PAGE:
I value originality. It requires a level of commitment and a sense of one’s self as being unique and talented. At some base level NO ONE is truly original but in the world of human expression, of artistic and technical feats that are part of our culture, there are individuals who stand out as being special. They have hewn materials out of the core of their selves, and the results are striking and unprecedented. It is the unprecedented nature of the creations that forms the matrix of originality.
The Primacy Of Memory
There is a moment in life as one grows older that the memory recreates all the life’s experiences as if for the first time. Re-living my life from the sheltered glade of memory has been a rich meditation. What did I do and why did I do it? Observing behavior that was inexplicable at the time but contemplation later reveals why something happened. At no time have I lost a firm conviction that higher powers are always at play in the Self and that these powers design with great wisdom all that shall befall the sole witness to this life and that is one’s Self. The events in a life are far from pointless: they are signboards on a journey of profound discovery. Having a deep faith in that idea has enabled me to survive otherwise insane events that boiled up from within myself. When the psyche accepts full responsibility for the unfolding life it gains a power that shows itself in acts of compassion. Some of the work of compassion is restraint from judging people and events without consulting the context in which their behavior forms. Sometimes it is needful to discern and this discernment is a form of placing a context over the specific acts and ideas that carry the consequences of thinking. ALL thinking is consequential. Thinking is the most important thing one does and the skill brought to thinking shows development of the soul’s concept of itself. If you are going to think, it is wise to learn HOW to think and WHAT to think about.
Watching The Domino
We ordered a pizza for delivery. In twenty years, we’ve never ordered food to be delivered so this was a special birthday gift. What set this apart was the experience of tracking the delivery driver’s trajectory as he wound his way through the complicated streets of our neighborhood. We sat watching the phone in fascination as the vehicle’s icon reflected the driver’s turns and twists as he negotiated the neighborhood looking for the right place. This went on for ten minutes and we became like cheerleaders hoping for our team to score. We were thrilled when he came onto our driveway and broke out in cheers as this ordinary experience of modern tech showed us that it worked and that it was, indeed, completely ridiculous.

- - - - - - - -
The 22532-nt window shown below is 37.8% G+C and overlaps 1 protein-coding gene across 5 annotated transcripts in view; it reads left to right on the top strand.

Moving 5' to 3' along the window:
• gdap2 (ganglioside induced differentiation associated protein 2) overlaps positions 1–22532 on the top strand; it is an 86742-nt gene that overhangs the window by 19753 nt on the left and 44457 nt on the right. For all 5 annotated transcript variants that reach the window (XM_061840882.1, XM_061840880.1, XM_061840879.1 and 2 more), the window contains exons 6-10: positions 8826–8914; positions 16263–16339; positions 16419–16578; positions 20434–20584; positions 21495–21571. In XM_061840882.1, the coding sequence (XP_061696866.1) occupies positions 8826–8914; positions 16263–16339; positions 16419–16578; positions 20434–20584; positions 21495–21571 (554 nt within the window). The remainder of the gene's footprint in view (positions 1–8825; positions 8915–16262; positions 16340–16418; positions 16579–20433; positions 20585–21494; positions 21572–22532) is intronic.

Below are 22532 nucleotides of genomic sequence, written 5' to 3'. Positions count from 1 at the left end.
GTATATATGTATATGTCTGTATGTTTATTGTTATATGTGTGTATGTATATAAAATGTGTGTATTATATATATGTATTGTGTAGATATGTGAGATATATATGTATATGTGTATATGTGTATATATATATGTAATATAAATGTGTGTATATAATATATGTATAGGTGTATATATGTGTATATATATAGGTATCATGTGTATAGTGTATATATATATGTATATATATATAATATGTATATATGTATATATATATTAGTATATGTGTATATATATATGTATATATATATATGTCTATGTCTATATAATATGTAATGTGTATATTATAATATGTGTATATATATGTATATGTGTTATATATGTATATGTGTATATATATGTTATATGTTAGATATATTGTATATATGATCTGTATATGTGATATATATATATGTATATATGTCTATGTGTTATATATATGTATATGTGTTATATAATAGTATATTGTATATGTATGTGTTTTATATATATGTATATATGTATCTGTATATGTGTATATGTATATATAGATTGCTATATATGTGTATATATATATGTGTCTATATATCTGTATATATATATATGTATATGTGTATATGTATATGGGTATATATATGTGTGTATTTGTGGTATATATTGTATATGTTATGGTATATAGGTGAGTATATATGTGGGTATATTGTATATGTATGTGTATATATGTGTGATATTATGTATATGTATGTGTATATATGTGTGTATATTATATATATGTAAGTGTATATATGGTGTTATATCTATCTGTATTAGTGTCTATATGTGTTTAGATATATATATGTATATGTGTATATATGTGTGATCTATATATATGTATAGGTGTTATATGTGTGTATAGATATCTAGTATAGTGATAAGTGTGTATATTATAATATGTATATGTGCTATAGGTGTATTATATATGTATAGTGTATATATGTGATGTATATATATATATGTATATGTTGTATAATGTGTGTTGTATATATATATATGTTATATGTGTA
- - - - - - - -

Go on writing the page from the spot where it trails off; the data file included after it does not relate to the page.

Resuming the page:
Yesterday in Colorado an unseasonably cold winter storm hit us. We went from temperatures in the seventies and eighties to near zero temperatures almost overnight, and at 8,500 feet, we got at least eighteen inches of snow to go with it. Not that I didn’t know it was coming. I pay close attention to the weather in these parts, but knowing a storm is coming and the reality of its impact are two different things. Oh, I made all of my winter preparations, making sure all the yard and garden tools were picked up and put away, digging up my Gladiola corms and storing them for winter, taking down all the hummingbird feeders and cleaning them for storage, too.
I told myself that the approaching storm was a good thing. We need the moisture and the snowfall will surely help get all the wildfires that have been raging across the state under control. I envisioned all the writing I would be able to get done now that there was no more yard work to becon to me and no sun to entice me outdoors. I saw myself staring out the window at a pristine wonderland while soaking up the warmth of the pot belly parlor stove, tapping away at the keys on my laptop as the word count on the book I recently started soared.
But this morning, reality hit when I found I couldn’t step off the porch without shoveling a path through a foot and a half of snow. So, I pulled out my winter coat, gloves and snowboots and bundled up and out I went, shoveling paths to all areas to which I need access.
The Juncos were struggling, perching in the rafters of my front porch to get out of the snow, and I swear, I could see them shiver. Although I’m sure birds have some kind of inner sense that tell them when bad weather is headed their way, they could not have predicted these cold temperatures at the end of October, and they seemed to be at a loss as to what to do. So, a path to my shed to get bird seed was in order, and then one was needed so I could get to the bird feeder to fill it, so my little feathered friends wouldn’t have to tough the freezing tempertures on empty stomachs.
I had to be able to get to the coal bin, so I could keep heat in the house, so a path was needed from the house to there, and another to the generator to keep the electricity on. My neighbor offered to plow my driveway, which is a great help, but I needed a path to the gates and an area cleared so I could open them so he could get his ATV in.
Now, here it is, afternoon and I stopped for lunch, but that is a lot of digging. I still have to dig a vehicle out, so I can at least get out in case of emergency and clear off my back deck. I’m working on this blog post, which should have been posted this morning, and I haven’t typed one word on the new book. The yard work may be over, but shoveling has taken its place. Winter wonderland my eye!